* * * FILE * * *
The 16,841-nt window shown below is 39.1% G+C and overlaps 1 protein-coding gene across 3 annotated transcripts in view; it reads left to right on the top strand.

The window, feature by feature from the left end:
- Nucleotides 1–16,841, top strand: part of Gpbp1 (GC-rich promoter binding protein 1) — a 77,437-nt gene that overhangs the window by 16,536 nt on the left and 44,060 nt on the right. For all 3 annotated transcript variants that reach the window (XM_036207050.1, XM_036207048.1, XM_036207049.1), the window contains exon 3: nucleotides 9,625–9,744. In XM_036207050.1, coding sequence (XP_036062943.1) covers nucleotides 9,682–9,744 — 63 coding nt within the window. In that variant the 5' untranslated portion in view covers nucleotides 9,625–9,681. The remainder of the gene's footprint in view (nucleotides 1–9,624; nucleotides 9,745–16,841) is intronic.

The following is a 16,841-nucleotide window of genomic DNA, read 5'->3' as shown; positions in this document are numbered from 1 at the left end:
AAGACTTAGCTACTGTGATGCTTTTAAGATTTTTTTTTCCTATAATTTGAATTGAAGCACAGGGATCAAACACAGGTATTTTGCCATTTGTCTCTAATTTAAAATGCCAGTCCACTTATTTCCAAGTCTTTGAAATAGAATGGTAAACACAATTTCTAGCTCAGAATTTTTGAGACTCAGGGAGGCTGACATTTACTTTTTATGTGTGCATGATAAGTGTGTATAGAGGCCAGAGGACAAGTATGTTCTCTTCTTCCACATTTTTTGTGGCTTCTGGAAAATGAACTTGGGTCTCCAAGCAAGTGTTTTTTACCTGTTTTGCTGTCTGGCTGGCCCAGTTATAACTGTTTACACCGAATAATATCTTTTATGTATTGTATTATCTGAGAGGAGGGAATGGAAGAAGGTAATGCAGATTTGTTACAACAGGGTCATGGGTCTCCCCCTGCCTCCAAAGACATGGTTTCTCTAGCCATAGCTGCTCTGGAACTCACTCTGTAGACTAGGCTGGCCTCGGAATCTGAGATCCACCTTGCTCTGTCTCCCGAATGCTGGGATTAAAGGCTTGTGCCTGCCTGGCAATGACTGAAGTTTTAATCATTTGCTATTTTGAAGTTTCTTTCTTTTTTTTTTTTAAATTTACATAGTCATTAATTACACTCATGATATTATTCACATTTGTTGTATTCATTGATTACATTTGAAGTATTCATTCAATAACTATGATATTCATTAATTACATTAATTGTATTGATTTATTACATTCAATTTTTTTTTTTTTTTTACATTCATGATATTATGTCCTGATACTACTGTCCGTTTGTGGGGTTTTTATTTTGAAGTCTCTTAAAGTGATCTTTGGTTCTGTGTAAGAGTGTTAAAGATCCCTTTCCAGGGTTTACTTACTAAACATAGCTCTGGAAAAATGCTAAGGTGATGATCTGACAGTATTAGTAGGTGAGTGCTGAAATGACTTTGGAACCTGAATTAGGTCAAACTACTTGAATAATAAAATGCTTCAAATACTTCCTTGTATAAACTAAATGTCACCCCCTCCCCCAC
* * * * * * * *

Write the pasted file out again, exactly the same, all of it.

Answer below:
The 16,841-nt window shown below is 39.1% G+C and overlaps 1 protein-coding gene across 3 annotated transcripts in view; it reads left to right on the top strand.

The window, feature by feature from the left end:
- Nucleotides 1–16,841, top strand: part of Gpbp1 (GC-rich promoter binding protein 1) — a 77,437-nt gene that overhangs the window by 16,536 nt on the left and 44,060 nt on the right. For all 3 annotated transcript variants that reach the window (XM_036207050.1, XM_036207048.1, XM_036207049.1), the window contains exon 3: nucleotides 9,625–9,744. In XM_036207050.1, coding sequence (XP_036062943.1) covers nucleotides 9,682–9,744 — 63 coding nt within the window. In that variant the 5' untranslated portion in view covers nucleotides 9,625–9,681. The remainder of the gene's footprint in view (nucleotides 1–9,624; nucleotides 9,745–16,841) is intronic.

The following is a 16,841-nucleotide window of genomic DNA, read 5'->3' as shown; positions in this document are numbered from 1 at the left end:
AAGACTTAGCTACTGTGATGCTTTTAAGATTTTTTTTTCCTATAATTTGAATTGAAGCACAGGGATCAAACACAGGTATTTTGCCATTTGTCTCTAATTTAAAATGCCAGTCCACTTATTTCCAAGTCTTTGAAATAGAATGGTAAACACAATTTCTAGCTCAGAATTTTTGAGACTCAGGGAGGCTGACATTTACTTTTTATGTGTGCATGATAAGTGTGTATAGAGGCCAGAGGACAAGTATGTTCTCTTCTTCCACATTTTTTGTGGCTTCTGGAAAATGAACTTGGGTCTCCAAGCAAGTGTTTTTTACCTGTTTTGCTGTCTGGCTGGCCCAGTTATAACTGTTTACACCGAATAATATCTTTTATGTATTGTATTATCTGAGAGGAGGGAATGGAAGAAGGTAATGCAGATTTGTTACAACAGGGTCATGGGTCTCCCCCTGCCTCCAAAGACATGGTTTCTCTAGCCATAGCTGCTCTGGAACTCACTCTGTAGACTAGGCTGGCCTCGGAATCTGAGATCCACCTTGCTCTGTCTCCCGAATGCTGGGATTAAAGGCTTGTGCCTGCCTGGCAATGACTGAAGTTTTAATCATTTGCTATTTTGAAGTTTCTTTCTTTTTTTTTTTTAAATTTACATAGTCATTAATTACACTCATGATATTATTCACATTTGTTGTATTCATTGATTACATTTGAAGTATTCATTCAATAACTATGATATTCATTAATTACATTAATTGTATTGATTTATTACATTCAATTTTTTTTTTTTTTTTACATTCATGATATTATGTCCTGATACTACTGTCCGTTTGTGGGGTTTTTATTTTGAAGTCTCTTAAAGTGATCTTTGGTTCTGTGTAAGAGTGTTAAAGATCCCTTTCCAGGGTTTACTTACTAAACATAGCTCTGGAAAAATGCTAAGGTGATGATCTGACAGTATTAGTAGGTGAGTGCTGAAATGACTTTGGAACCTGAATTAGGTCAAACTACTTGAATAATAAAATGCTTCAAATACTTCCTTGTATAAACTAAATGTCACCCCCTCCCCCAC